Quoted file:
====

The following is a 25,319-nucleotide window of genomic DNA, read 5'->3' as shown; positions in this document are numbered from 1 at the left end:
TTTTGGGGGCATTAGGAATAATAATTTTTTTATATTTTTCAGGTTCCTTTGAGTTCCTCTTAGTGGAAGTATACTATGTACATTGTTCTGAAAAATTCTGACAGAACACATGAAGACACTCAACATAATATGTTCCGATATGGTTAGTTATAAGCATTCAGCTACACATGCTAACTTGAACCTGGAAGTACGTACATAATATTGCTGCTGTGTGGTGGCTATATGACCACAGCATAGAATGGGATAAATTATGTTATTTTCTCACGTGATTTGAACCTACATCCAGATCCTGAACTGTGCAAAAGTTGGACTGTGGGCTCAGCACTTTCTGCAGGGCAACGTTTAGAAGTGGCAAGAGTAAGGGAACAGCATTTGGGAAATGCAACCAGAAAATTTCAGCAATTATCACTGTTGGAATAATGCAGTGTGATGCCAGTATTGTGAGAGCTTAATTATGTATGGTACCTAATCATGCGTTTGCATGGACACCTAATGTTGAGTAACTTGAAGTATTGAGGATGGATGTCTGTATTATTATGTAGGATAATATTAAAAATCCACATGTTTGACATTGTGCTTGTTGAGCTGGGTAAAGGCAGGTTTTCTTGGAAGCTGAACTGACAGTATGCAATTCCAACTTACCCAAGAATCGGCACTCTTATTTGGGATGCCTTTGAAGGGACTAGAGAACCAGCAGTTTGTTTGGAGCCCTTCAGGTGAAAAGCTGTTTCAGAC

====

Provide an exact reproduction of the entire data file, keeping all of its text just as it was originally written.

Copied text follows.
The following is a 25,319-nucleotide window of genomic DNA, read 5'->3' as shown; positions in this document are numbered from 1 at the left end:
TTTTGGGGGCATTAGGAATAATAATTTTTTTATATTTTTCAGGTTCCTTTGAGTTCCTCTTAGTGGAAGTATACTATGTACATTGTTCTGAAAAATTCTGACAGAACACATGAAGACACTCAACATAATATGTTCCGATATGGTTAGTTATAAGCATTCAGCTACACATGCTAACTTGAACCTGGAAGTACGTACATAATATTGCTGCTGTGTGGTGGCTATATGACCACAGCATAGAATGGGATAAATTATGTTATTTTCTCACGTGATTTGAACCTACATCCAGATCCTGAACTGTGCAAAAGTTGGACTGTGGGCTCAGCACTTTCTGCAGGGCAACGTTTAGAAGTGGCAAGAGTAAGGGAACAGCATTTGGGAAATGCAACCAGAAAATTTCAGCAATTATCACTGTTGGAATAATGCAGTGTGATGCCAGTATTGTGAGAGCTTAATTATGTATGGTACCTAATCATGCGTTTGCATGGACACCTAATGTTGAGTAACTTGAAGTATTGAGGATGGATGTCTGTATTATTATGTAGGATAATATTAAAAATCCACATGTTTGACATTGTGCTTGTTGAGCTGGGTAAAGGCAGGTTTTCTTGGAAGCTGAACTGACAGTATGCAATTCCAACTTACCCAAGAATCGGCACTCTTATTTGGGATGCCTTTGAAGGGACTAGAGAACCAGCAGTTTGTTTGGAGCCCTTCAGGTGAAAAGCTGTTTCAGAC